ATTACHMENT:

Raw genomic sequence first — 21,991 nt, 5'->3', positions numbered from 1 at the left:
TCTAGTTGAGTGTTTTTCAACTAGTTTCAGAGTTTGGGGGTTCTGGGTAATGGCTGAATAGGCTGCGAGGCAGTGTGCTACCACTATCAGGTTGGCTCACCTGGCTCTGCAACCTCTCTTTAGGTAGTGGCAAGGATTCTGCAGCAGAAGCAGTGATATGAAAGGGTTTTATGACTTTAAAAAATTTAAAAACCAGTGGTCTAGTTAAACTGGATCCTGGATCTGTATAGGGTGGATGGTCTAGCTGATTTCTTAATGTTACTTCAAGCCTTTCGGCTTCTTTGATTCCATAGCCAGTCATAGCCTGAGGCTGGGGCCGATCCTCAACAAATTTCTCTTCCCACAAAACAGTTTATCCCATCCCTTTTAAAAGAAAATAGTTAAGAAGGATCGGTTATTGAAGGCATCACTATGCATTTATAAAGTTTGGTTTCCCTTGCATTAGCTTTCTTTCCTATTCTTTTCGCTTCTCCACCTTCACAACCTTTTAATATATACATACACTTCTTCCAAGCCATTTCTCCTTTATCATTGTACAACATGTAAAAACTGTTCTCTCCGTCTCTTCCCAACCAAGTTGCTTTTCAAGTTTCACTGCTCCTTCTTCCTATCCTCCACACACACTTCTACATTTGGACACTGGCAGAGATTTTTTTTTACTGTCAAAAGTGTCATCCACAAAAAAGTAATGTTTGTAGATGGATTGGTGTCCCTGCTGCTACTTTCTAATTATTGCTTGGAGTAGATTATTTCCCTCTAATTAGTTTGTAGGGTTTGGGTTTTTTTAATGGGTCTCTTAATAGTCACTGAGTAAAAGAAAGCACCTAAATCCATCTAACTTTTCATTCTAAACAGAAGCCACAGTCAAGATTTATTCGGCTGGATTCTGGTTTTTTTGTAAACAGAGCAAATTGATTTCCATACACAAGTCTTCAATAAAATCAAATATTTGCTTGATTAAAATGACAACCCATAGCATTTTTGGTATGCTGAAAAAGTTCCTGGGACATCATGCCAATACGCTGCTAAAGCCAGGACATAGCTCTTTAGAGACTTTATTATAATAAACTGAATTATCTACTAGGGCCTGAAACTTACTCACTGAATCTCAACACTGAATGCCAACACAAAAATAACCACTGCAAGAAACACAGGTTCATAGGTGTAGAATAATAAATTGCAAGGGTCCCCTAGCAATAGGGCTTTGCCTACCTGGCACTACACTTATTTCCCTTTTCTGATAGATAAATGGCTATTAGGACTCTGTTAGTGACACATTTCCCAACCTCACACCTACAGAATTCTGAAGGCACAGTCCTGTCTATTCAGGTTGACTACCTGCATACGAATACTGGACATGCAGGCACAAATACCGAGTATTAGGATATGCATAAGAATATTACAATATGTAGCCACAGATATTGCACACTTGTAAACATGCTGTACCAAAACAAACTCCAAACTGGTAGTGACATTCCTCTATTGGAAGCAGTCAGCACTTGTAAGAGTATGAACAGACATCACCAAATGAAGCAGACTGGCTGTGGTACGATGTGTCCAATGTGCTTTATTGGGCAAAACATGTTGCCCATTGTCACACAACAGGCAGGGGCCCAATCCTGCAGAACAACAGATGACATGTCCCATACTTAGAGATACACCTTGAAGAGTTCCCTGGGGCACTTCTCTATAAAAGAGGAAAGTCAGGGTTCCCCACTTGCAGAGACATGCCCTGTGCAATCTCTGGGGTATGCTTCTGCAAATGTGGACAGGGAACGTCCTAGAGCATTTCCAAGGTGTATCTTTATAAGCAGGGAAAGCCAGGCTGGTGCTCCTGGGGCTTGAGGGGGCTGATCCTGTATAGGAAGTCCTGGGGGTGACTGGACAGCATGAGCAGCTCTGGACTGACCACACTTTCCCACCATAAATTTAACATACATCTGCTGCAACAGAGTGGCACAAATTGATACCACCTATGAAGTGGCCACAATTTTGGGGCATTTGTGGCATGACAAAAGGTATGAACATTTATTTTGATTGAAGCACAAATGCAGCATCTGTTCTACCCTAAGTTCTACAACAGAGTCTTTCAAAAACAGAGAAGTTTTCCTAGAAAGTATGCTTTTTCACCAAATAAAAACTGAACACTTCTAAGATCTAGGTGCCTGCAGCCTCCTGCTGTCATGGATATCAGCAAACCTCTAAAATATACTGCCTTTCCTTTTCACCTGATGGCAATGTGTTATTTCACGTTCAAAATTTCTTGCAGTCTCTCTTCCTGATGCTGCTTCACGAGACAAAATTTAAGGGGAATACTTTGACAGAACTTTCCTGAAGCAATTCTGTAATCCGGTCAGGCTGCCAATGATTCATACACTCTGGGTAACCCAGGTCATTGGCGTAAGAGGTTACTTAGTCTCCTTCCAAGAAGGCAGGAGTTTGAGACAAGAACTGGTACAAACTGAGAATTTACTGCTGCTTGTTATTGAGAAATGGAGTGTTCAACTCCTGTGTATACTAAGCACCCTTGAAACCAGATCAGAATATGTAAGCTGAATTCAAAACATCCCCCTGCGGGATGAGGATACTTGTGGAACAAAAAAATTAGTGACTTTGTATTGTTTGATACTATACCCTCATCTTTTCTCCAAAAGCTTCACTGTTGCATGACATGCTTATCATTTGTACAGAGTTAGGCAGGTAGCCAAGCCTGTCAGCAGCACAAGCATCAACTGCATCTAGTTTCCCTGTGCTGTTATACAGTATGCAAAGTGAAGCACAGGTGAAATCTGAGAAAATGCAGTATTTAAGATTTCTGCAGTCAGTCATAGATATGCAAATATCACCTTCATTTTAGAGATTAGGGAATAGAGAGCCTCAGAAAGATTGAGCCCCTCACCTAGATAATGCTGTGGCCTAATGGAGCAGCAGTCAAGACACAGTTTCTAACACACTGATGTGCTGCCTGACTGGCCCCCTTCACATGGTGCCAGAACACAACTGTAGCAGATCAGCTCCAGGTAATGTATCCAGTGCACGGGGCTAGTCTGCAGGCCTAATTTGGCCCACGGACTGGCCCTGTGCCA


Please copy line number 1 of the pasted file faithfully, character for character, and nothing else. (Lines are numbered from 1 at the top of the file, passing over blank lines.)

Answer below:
Raw genomic sequence first — 21,991 nt, 5'->3', positions numbered from 1 at the left: